Otherwise, nothing more than six letters, and none of the high-scoring Scrabble quartet (J, Q, X, Z), but still some fun to be found in the grid. In opposite corners, some tricky letter combos: TBALL (not my first thought for [Activity for young swingers?]) and TVSET [Remote target]. A few lively snippets of dialog: MISS ME? / NO, SIR / OH, DARN. Poor guy? YEAH. And some clever cluing: EEE is [Like a fat mule, perhaps?].

Add to that, if you want to play, the toys. Right smack in the middle is TONKA, and on the lower right, EASY-Bake Oven (which was easy unless you thought it was EZ). Know something these two have in common? This: they are two toys inducted into the National Toy Hall of Fame! Who knew there was such a thing? Click away to discover all 36 members, including the dolls (Barbie, G.I. Joe, Raggedy Ann), the board games (Monopoly, Scrabble, Candy Land), and other faves (marbles, jacks, alphabet blocks). What I’d like to know is how the cardboard box got to be in the Toy HOF! If you’re thinking that your Xmas shopping just got a whole lot easier, I wouldn’t bet on Junior being amused. He may end up popping Pop with his POPGUN (which isn’t in the HOF but I liked seeing in the puzzle).

Ink Well Puzzle by Ben Tausig, “A Round 8”

The title here refers to the Magic 8-Ball, the classic kid’s toy that offers indisputable proof that there are more than two ways to answer a yes-no question. There are 20 standard answers, in fact, each written on a face of an icosahedron floating inside a Magic 8-Ball. No word on how Ben decided which three made it into the puzzle, but maybe he followed this procedure. Let’s hope he didn’t drink the blue liquid.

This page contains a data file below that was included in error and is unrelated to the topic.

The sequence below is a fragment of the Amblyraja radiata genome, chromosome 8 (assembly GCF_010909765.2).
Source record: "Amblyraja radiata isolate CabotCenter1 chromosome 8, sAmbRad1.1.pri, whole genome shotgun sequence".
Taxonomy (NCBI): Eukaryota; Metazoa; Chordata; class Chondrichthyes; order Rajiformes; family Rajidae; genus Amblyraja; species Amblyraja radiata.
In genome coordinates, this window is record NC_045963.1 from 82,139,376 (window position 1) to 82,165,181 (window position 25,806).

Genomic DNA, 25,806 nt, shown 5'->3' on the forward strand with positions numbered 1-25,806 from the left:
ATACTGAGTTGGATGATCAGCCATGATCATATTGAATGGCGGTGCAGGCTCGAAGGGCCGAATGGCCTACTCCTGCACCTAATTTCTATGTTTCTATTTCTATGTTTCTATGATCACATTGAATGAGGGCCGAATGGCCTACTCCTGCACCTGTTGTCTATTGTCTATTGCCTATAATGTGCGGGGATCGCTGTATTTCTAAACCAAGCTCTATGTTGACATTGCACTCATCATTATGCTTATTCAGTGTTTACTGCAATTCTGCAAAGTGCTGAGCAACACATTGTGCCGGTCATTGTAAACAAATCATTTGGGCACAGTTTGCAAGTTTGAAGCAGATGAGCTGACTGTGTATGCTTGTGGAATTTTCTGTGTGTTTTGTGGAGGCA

It’s a 70-word grid, fairly open for a themed puzzle, and some excellent selections providing the fill. I liked SKIP A BEAT, GAS RANGE, and REST EASY, along with some clever clues for CHECKERS [Game of kings?] and especially DIPLOMA [Wall paper?].

A couple of other nice touches were the clues for ITO [Judge who Wikipedia calls “regular fodder for crossword puzzles”] and IMIT [“You tagged me...”], the latter avoiding the more commonly used abbreviation.

And if you wonder if the Magic 8-Ball is in the National Toy Hall of Fame, DON’T COUNT ON IT. I can see it being a future inductee, though, and you may get a different answer if you ASK AGAIN LATER. With icon-status and longevity two criteria for selection, I’d say SIGNS POINT TO YES.

Onion A.V. Club Puzzle by Byron Walden

Here’s a before-and-after theme with an added twist. Each of the four theme entries begins with a before-name starting with a double initial. First up we get JJ EVANS, the sitcom character played by Jimmie Walker (this one, not that one) paired with EVANS AND NOVAK, the longtime political columnist team. I can’t help but smile thinking of the “Dy-no-mite” comedian and the pundits together — that’s quite an image — and this was my favorite theme entry. My reaction to the others was similar to Al’s. I wasn’t familiar with the Mister Rogers puppet KING FRIDAY (XIII), and TOP BUTTONS didn’t ring a bell for me either.

Lots to recommend in this puzzle, in any case. The fill is stellar throughout, and I don’t think Byron is capable of making a puzzle without some real sparklers. (Last week at the UCLA event Will Shortz was talking about “lively fill” and he read off about a dozen examples to make his point. They were all in a single puzzle, a themeless of Byron’s from 11/05.) From this week’s Onion: ABOUT A BOY on top of ROY ROGERS, PUSH-UP BRA, BOTTOM LEFT (finishing in the bottom left), names like EMO PHILIPS (extra points for getting both names in), RIGOLETTO, and ANNA MARIA Mozart, and adjacent Down entries in the center, TITIPU, IN TRUTH, and GOES TO / SHOW. That’s lively.